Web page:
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D. affinis resources
brief accountbrief account
good close-ups with diagnostic dark spotsgood close-ups with diagnostic dark spots
Hoshizaki and WilsonHoshizaki and Wilson
good images, ssp borrerigood images, ssp borreri
lower frondlower frond
Photo index
Bioimages: many good images, ssp borreriBioimages: many good images, ssp borreri
<b>Affinis Watch</b>: 10 naturally-occuring formsAffinis Watch: 10 naturally-occuring forms

All Ferns
     aemula  affinis
     amurensis  arguta
     bissetiana  campyloptera
     carthusiana  caucasica
     celsa  championii
     clintoniana  crassirhizoma
     cristata  cycadina
     cystolepidota  decipiens
     dilatata  erythrosora
     expansa  filix-mas
     formosana  fragrans
     fuscipes  goldiana
     hondoensis  intermedia
     kuratae  lacera
     lepidopoda  ludoviciana
     marginalis  mindshelkensis
     oreades  pacifica
     polylepis  pseudo-filix-mas
     purpurella  remota
     sacrosancta  saxifraga
     sieboldii  stewartii
     sublacera  tokyoensis
     uniformis  varia

 Other Genera
    Adiantum  Arachniodes
    Aspidotis  Asplenium
    Astrolepis  Athyrium
    Blechnum  Cheilanthes
    Cryptogramma  Cyrtomium
    Cystopteris  Dennstaedtia
    Deparia  Diplazium
    Gymnocarpium  Lygodium
    Matteuccia  Onoclea
    Oreopteris  Osmunda
    Pellaea  Phegopteris
    Pleopeltis  Polypodium
    Polystichum  Pteridium
    Pteris  Pyrrosia
    Thelypteris  Woodsia
Dryopteris affinis (Lowe) Fraser-Jenkins

Scaly male fern

Etymology affinis, Latin: neighboring or akin to, perhaps referring to similarity to the male fern, D. filix-mas
Description Rhizome: erect, stout.
Frond: 100 cm high by 20 cm wide, deciduous early in colder areas, monomorphic, blade/stipe ratio: 4:1.
Stipe: grooved, golden-brown, dense, conspicuous scales with a dark base, petering out only after the fourth or fifth set of pinnae, vascular bundles: 3-7 in a c-shaped pattern.
Blade: 2-pinnate, lanceolate, usually tapering towards the base, leathery, lustrous, yellow-green, scales continue on underside of costa.
Pinnae: 30 to 35 pair, subopposite on rachis, base with a dark blotch (diagnostic fresh, missing when dried); pinnules oblong, usually truncated at the apex; costae grooved above; segments oblong; margins somewhat crenate; veins free, forked.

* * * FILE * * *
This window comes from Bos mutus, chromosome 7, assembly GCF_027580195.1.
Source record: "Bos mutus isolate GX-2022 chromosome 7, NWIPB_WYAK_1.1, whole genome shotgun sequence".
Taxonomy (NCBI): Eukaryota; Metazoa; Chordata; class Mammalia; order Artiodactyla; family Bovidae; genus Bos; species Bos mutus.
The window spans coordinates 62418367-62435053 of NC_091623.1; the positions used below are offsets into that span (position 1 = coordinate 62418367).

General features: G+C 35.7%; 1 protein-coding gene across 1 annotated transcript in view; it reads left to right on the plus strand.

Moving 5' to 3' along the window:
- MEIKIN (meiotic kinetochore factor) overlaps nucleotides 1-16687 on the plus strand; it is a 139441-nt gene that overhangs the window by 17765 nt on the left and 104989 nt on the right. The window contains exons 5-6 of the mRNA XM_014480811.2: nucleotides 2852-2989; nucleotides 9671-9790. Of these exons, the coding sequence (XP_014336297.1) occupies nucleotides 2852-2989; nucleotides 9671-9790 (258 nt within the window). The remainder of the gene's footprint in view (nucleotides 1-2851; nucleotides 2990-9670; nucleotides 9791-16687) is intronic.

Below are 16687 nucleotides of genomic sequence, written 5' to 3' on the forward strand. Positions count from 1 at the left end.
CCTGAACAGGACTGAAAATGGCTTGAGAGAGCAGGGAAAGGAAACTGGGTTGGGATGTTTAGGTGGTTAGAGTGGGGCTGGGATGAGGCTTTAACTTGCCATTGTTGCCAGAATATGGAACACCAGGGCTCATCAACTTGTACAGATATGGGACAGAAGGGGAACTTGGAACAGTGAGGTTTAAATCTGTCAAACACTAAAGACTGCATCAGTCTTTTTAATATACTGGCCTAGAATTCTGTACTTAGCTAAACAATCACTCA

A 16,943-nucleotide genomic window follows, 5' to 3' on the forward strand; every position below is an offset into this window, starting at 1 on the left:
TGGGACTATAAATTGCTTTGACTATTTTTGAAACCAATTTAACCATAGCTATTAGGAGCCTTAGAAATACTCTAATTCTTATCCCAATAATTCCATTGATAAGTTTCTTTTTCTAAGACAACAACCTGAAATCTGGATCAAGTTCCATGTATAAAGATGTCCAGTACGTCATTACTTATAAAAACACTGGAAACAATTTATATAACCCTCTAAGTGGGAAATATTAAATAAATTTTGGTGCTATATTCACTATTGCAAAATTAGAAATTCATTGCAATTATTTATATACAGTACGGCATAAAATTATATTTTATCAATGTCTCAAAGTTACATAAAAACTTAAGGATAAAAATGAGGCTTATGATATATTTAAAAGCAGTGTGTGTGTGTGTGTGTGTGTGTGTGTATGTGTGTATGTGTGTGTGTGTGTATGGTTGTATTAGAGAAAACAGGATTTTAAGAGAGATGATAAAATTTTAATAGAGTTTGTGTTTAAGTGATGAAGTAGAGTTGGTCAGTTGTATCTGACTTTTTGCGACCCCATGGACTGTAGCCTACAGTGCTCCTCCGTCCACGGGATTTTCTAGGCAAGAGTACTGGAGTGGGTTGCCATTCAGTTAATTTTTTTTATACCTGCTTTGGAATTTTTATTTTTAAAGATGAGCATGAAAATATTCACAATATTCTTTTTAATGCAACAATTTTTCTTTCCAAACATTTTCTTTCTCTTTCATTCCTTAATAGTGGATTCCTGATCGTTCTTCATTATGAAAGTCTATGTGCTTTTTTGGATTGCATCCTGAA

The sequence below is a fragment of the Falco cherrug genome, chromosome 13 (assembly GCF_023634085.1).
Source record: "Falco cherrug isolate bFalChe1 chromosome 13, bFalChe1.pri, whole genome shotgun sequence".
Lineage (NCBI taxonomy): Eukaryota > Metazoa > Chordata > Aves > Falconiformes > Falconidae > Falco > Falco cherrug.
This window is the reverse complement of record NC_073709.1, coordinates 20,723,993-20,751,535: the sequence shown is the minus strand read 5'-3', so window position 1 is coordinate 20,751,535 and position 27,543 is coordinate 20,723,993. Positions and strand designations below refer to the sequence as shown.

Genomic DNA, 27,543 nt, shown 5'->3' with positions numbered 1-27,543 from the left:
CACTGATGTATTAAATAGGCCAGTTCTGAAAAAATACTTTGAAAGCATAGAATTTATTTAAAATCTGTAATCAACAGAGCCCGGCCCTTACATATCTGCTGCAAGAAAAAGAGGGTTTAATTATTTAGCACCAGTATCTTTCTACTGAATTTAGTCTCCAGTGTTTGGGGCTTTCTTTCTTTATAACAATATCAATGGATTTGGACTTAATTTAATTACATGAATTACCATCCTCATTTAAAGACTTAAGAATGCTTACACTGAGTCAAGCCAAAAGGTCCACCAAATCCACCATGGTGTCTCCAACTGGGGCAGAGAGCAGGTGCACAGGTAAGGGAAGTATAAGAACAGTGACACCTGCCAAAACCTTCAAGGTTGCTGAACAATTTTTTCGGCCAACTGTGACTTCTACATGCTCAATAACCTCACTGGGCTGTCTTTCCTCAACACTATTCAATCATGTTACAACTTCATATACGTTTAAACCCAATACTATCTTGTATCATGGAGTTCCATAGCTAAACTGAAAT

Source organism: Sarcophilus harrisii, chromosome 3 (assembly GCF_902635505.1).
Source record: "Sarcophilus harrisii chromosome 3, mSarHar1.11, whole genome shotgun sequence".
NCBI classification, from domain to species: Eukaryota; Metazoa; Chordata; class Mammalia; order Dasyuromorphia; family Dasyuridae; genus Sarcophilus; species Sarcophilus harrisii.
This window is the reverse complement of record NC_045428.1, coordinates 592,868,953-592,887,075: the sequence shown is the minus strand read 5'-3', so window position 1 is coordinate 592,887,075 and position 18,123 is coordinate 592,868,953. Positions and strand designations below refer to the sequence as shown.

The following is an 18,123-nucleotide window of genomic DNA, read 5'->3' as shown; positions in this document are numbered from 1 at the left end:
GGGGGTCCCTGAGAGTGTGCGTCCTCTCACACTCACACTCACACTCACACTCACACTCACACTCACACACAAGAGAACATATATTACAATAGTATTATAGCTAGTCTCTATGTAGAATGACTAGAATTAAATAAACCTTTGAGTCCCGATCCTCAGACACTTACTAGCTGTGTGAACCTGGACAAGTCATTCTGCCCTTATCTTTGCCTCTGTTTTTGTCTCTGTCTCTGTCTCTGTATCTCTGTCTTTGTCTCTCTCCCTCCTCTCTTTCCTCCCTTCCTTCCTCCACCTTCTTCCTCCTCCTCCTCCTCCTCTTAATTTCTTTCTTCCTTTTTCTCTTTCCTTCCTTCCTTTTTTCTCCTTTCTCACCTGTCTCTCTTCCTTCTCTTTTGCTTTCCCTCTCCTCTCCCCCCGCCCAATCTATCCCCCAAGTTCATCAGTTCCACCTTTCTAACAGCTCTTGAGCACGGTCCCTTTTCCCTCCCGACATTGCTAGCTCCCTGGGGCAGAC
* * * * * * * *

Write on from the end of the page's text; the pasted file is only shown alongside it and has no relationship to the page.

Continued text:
Sori: round, in 1 row between midrib and margin, indusium: doughnut-shaped, convex, steel-gray when young, aging to brown, at a sinus, sporangia: black, maturity: mid to late summer.
Culture Habitat: woods and shady places, open areas among rocks. Distribution: Europe to Caspian to North Africa. Hardy to -30°C, USDA Zone 4.
Distinctive Characteristics dark blotch on the costa at its junction with rachis
Dryopteris pseudomas (Wollaston) Holub et Pouzar
Dryopteris borreri Newm.
Dryopteris abbreviata Newm.
Lastrea abbreviata Woll.
Nephrodium abbreviatum Lowe
Polystichum abbreviatum Lam. & DC.
Dryopteris affinis
Dryopteris affinis. top left: pinna base and sori; stipe scales.  Illustration from Scandinavian Ferns by Benjamin Ĝllgaard and Kirsten Tind, Rhodos, 1993.
Compare to D. filix-mas and D. oreades. C.N. Page writes "The more generally shining frond which is more yellow green on flushing, the denser, generally more golden-brown scales ..., the stiffer, more leathery frond texture, the narrow pinnae with usually more truncated segments, the laxer crozier when flushing, and the dark patch to the base of each pinna distinguish most specimens of all subspecies of D. affinis from both D. filix-mas and D. oreades, the only other species with which they are likely to be confused."
Progeny All D. affinis are apogamous, i.e., the offspring are identical to the parent plant, hence, no variation except for the occasional mutations that have given rise to all the cultivars.
ssp. borreri frond/stipe ratio 2:1, i.e., a longer stipe than ssp affinis, stipe scales straw to pale gray-brown rather than golden-brown. The dark blotch at the junction of rachis and costa is mentioned as true for the species, but shows up in none of the subspecies images above.
ssp. cambrensis blade longer, narrower, lower pinnae gradually shorter, the lowest half the middle, pinnules of uneven length, often twisted, often with margins folded down, scales reddish-golden, glossy, twisted on the upper stipe. This taxon may include parentage from D. oreades or D. caucasica or both.
Dryopteris affinis
Dryopteris affinis.  Illustration from The Cultivated Species of the Fern Genus Dryopteris in the United States, Barbara Joe Hoshizaki and Kenneth A. Wilson, American Fern Journal, 89, 1, (1999), with permission.
Dryopteris affinis
Dryopteris affinis. Frond.  Illustration from Scandinavian Ferns by Benjamin Ĝllgaard and Kirsten Tind, Rhodos, 1993.
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